Being a metalhead, one would expect me to hate a group like The Beach Boys, yet I’ve played them nonstop for a month now.
I started taking an interest after seeing a preview for the film Love and Mercy, in which actors Paul Dano and John Cusack play Brian Wilson during two stages of his life — the 1960s and the 1980s. I started playing the whole Beach Boys catalog, particularly the album Pet Sounds, widely viewed as Wilson’s masterpiece.
That album was a commercial disappointment when it came out in the mid-1960s. People expected to hear more songs about girls and surfing, but instead they got a series of musical pieces in which Wilson exposed his vulnerable soul for all to see.
I’ve been listening to Smile a lot, too. That album was supposed to be the follow-up to Pet Sounds but was shelved as the band — and Wilson’s fragile mind — fell into chaos. Wilson ultimately finished the album a decade ago and toured behind it. (There’s a great documentary about Smile on YouTube.)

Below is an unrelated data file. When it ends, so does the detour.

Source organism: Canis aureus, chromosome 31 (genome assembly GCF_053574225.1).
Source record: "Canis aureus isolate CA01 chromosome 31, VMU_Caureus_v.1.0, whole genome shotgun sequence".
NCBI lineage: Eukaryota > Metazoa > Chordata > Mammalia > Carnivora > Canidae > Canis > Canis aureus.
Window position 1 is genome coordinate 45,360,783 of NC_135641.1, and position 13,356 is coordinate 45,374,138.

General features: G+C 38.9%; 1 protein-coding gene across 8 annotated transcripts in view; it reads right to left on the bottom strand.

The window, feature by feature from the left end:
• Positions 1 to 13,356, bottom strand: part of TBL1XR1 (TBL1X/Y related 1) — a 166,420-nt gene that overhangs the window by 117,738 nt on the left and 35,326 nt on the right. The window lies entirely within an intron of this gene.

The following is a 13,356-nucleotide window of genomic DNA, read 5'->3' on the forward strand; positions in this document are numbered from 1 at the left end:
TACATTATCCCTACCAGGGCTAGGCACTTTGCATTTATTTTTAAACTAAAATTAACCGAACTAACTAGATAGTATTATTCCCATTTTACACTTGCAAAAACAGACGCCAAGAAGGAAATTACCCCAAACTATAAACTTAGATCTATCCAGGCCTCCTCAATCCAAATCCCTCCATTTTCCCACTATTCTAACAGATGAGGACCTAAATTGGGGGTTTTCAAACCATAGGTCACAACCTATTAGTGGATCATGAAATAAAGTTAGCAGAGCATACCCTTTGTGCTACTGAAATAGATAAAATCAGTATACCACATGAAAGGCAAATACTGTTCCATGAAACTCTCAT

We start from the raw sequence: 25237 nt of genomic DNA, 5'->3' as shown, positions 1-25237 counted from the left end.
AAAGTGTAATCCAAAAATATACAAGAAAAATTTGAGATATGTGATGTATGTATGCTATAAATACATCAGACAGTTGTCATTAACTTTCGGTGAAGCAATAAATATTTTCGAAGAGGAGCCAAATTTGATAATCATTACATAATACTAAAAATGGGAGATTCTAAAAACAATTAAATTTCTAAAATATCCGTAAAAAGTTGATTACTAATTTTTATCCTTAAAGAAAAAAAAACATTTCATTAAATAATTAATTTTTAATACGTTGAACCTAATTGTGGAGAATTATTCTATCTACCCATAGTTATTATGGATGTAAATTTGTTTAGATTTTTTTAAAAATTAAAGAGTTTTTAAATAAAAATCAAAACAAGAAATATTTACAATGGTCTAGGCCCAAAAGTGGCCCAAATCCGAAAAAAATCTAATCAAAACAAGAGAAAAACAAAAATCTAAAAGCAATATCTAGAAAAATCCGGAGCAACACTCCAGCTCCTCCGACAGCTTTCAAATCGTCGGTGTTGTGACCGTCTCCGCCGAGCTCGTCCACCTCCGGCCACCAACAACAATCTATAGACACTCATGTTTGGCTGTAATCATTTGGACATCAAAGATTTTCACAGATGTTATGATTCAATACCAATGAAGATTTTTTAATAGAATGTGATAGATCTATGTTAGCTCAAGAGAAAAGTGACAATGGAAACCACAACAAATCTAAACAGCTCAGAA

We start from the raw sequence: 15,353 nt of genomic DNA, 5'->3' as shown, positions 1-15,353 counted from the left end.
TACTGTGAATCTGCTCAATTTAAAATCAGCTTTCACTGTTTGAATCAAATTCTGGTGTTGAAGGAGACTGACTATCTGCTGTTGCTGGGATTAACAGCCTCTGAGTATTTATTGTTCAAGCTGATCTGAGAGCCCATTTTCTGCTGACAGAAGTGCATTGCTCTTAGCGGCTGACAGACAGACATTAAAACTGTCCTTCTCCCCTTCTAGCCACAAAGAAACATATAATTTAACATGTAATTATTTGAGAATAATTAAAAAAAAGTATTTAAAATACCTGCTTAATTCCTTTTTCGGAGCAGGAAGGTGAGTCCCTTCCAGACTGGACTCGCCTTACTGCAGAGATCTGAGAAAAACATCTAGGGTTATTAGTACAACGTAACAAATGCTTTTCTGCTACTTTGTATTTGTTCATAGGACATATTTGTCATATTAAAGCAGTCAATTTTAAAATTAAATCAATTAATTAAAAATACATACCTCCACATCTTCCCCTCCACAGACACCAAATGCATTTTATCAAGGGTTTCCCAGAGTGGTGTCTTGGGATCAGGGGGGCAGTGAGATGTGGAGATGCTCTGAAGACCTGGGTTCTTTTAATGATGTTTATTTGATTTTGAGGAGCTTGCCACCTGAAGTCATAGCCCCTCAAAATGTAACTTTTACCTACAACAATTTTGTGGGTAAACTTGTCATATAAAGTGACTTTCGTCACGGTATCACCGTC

Now I’m reading Catch a Wave: The Rise, Fall, and Redemption of the Beach Boys’ Brian Wilson by Peter Ames Carlin, which chronicles his life from childhood through his many years of madness and finally to his 21st-century resurgence.
The attraction is that I can relate to Wilson’s struggles. I never heard voices in my head like he did, but I’ve suffered the kind of depression that kept me in bed, and I know what it’s like to overeat when depressed. His choice to explore his feelings on Pet Sounds was groundbreaking at the time and brave. It inspires me.
It’s also a great musical history lesson. Reading about the way Wilson wrote and recorded gives me a lot of insight into the techniques we’ve seen in more recent decades.
I won’t stop devouring heavy metal, but it’s fun to expand my musical horizons.